The Prospects Atop Packers' Board

In the culmination of weeks of conversations with scouts and other sources, Packer Report provides an educated guess into the handful of prospects that general manager Ted Thompson hopes will be available during Thursday night's first round.

Barring a trade, the Green Bay Packers will be on the clock at about 10:30 p.m. Central, getting ready to make the last pick of the first round.

By now, as general manager Ted Thompson would say, the goose has been cooked. The draft board has been set, practically every scenario imaginable has been played out and the lines have been cast in case Thompson wants to go fishing up or down the draft board.

After talking to numerous sources since the Super Bowl and, especially, the last week, here is our best, educated guess at what's been finalized at 1265 Lombardi Ave.

Bulaga bookend

The Packers have several draft needs, but if you're going to be a pass-first team with a Hall of Fame-caliber quarterback that has a disconcerting history of concussions, you had better protect him like the Secret Service protects the president. At this point last year, the Packers had concerns at left and right tackle. Bryan Bulaga fell to the Packers in last year's draft; a second tackle would give the Packers the security of Clifton-Tauscher, The Sequel.

The pick: If Mississippi State's Derek Sherrod, who didn't allow a sack in three seasons as a starter, falls to No. 32, Thompson might fly to New York and personally run the draft card to the commissioner. Not only does Sherrod have great feet and long arms, but he was a finalist for the academic version of the Heisman.

Matthews bookend

The need at outside linebacker is debatable. Brad Jones, Frank Zombo and Erik Walden aren't exactly a who's-who, but they were good enough to rotate in and out of the starting lineup for the league's second-ranked scoring defense. Zombo and Walden combined for seven sacks — not half bad considering Walden played only a half a season.

The pick: For all the chatter about Brooks Reed, there are fewer questions about UCLA's Akeem Ayers. While Reed was a steady, fiery defensive end at Arizona, Ayers played linebacker and was an all-around solid player for the Bruins. We've consistently heard that outside linebackers coach Kevin Greene likes Reed. Greene liked Clay Matthews, too, and we know how that worked out. My hunch is Ayers is their preferred player; but my hunch is Ayers will not last to No. 32 because Reed is basically a 3-4 outside linebacker while Ayers can play linebacker in either scheme.

Diving into the depth

Cameron Heyward
Jamie Sabau/Getty Images
The deepest position group in this draft is at defensive line. Combine the depth there with the quarterback frenzy that could take place as desperate teams go through desperate measures to get a quality signal-caller, and that could push a tremendous value to the Packers at the end of the first round. Considering Green Bay figures to lose Cullen Jenkins, won't get back Johnny Jolly and has to be worried about 31-year-old Ryan Pickett (eight missed games in last four seasons), an end wouldn't be a bad addition.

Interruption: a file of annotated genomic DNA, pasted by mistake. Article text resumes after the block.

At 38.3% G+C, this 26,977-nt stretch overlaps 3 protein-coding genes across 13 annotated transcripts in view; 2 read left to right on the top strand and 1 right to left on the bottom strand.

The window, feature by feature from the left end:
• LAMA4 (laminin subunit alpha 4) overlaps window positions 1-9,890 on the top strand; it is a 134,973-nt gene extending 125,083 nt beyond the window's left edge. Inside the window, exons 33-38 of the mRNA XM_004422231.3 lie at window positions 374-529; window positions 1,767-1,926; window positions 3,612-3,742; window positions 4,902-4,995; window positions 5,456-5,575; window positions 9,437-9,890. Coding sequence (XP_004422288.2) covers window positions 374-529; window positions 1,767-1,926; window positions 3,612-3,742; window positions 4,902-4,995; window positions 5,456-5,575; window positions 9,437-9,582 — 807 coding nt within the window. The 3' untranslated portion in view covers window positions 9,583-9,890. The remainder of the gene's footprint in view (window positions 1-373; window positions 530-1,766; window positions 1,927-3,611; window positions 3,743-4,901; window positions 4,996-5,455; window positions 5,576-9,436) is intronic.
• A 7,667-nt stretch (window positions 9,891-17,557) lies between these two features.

The pick: Ohio State's Cameron Heyward and Temple's Muhammad Wilkerson could be on the board. Of them, Heyward seems to be the favorite. He's smart, has a passion for the game and — for what it's worth — has the DNA as the son of the late, great running back Craig "Ironhead" Heyward.

Luxury pick

Would there be a more hotly contested training camp battle in the entire NFL than Ryan Grant vs. James Starks as the starting halfback? Sure, unless ...

The pick: ... Alabama's Mark Ingram or Illinois' Mikel Leshoure are available. Ingram seems to be a long shot, with the Patriots coveting him and owning the 17th and 28th picks of the first round, but he'd be a strong consideration — perhaps only behind Sherrod among realistic possibilities. Leshoure, however, is a heck of a consolation prize. At 6-foot and 230 pounds, he's got the size that Thompson has shown he likes by riding the likes of Grant (222) and Starks (218). For all the talk about not relying on one runner to carry the load, that's exactly the history under coach Mike McCarthy. Leshoure had seven games of 20-plus carries en route to a staggering 1,697 yards in 2010.

Moving on up ... or down

Moving up or down isn't a cut-and-dried thing at this point. If the one player Thompson really covets is within striking distance, he'd attempt to go and get him. That's exactly what happened with Clay Matthews in 2009. On the other hand, if Thompson has a handful of guys in mind and they're all gone, he'd try to retreat to where he sees value on the board. That's exactly what happened with Jordy Nelson in 2008.

Based solely on educated guesswork, Sherrod might be the guy Thompson would go after. In a trade back, some possibilities are Cincinnati (No. 35), Cleveland (No. 37), Arizona (No. 38) and, especially, Tennessee (No. 39). According to a source, the Titans love TCU's Andy Dalton. In that case, Leshoure, Reed, guard/center Stefen Wisniewski or any of the receivers (such as Kentucky's Randall Cobb) could be the target.

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Bill Huber is publisher of Packer Report magazine and and has written for Packer Report since 1997. E-mail him at, or leave him a question in Packer Report's subscribers-only Packers Pro Club forum. Find Bill on Twitter at

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